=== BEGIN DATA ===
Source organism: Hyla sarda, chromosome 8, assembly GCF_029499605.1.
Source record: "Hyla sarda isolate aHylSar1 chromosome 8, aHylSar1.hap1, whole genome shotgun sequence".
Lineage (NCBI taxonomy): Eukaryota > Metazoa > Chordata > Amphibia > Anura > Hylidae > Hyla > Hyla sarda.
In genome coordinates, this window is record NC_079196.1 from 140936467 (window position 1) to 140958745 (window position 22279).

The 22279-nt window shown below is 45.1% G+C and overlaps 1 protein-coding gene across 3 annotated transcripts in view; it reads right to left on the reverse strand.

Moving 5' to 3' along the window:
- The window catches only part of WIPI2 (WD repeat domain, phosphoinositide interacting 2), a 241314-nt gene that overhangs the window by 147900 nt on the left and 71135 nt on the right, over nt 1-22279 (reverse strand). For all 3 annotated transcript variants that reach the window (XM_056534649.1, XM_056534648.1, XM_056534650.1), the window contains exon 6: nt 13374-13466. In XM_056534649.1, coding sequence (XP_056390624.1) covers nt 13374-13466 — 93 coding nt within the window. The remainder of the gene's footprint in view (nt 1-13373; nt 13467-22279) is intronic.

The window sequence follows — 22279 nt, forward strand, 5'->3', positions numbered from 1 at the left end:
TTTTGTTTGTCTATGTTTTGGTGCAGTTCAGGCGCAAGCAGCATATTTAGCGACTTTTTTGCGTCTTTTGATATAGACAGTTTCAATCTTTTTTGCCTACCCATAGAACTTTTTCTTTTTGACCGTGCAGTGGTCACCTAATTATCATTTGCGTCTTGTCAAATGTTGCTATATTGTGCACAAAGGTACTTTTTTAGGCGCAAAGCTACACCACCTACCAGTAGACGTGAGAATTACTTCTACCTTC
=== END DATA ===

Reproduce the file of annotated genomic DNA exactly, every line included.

Source organism: Hyla sarda, chromosome 8, assembly GCF_029499605.1.
Source record: "Hyla sarda isolate aHylSar1 chromosome 8, aHylSar1.hap1, whole genome shotgun sequence".
Lineage (NCBI taxonomy): Eukaryota > Metazoa > Chordata > Amphibia > Anura > Hylidae > Hyla > Hyla sarda.
In genome coordinates, this window is record NC_079196.1 from 140936467 (window position 1) to 140958745 (window position 22279).

The 22279-nt window shown below is 45.1% G+C and overlaps 1 protein-coding gene across 3 annotated transcripts in view; it reads right to left on the reverse strand.

Moving 5' to 3' along the window:
- The window catches only part of WIPI2 (WD repeat domain, phosphoinositide interacting 2), a 241314-nt gene that overhangs the window by 147900 nt on the left and 71135 nt on the right, over nt 1-22279 (reverse strand). For all 3 annotated transcript variants that reach the window (XM_056534649.1, XM_056534648.1, XM_056534650.1), the window contains exon 6: nt 13374-13466. In XM_056534649.1, coding sequence (XP_056390624.1) covers nt 13374-13466 — 93 coding nt within the window. The remainder of the gene's footprint in view (nt 1-13373; nt 13467-22279) is intronic.

The window sequence follows — 22279 nt, forward strand, 5'->3', positions numbered from 1 at the left end:
TTTTGTTTGTCTATGTTTTGGTGCAGTTCAGGCGCAAGCAGCATATTTAGCGACTTTTTTGCGTCTTTTGATATAGACAGTTTCAATCTTTTTTGCCTACCCATAGAACTTTTTCTTTTTGACCGTGCAGTGGTCACCTAATTATCATTTGCGTCTTGTCAAATGTTGCTATATTGTGCACAAAGGTACTTTTTTAGGCGCAAAGCTACACCACCTACCAGTAGACGTGAGAATTACTTCTACCTTC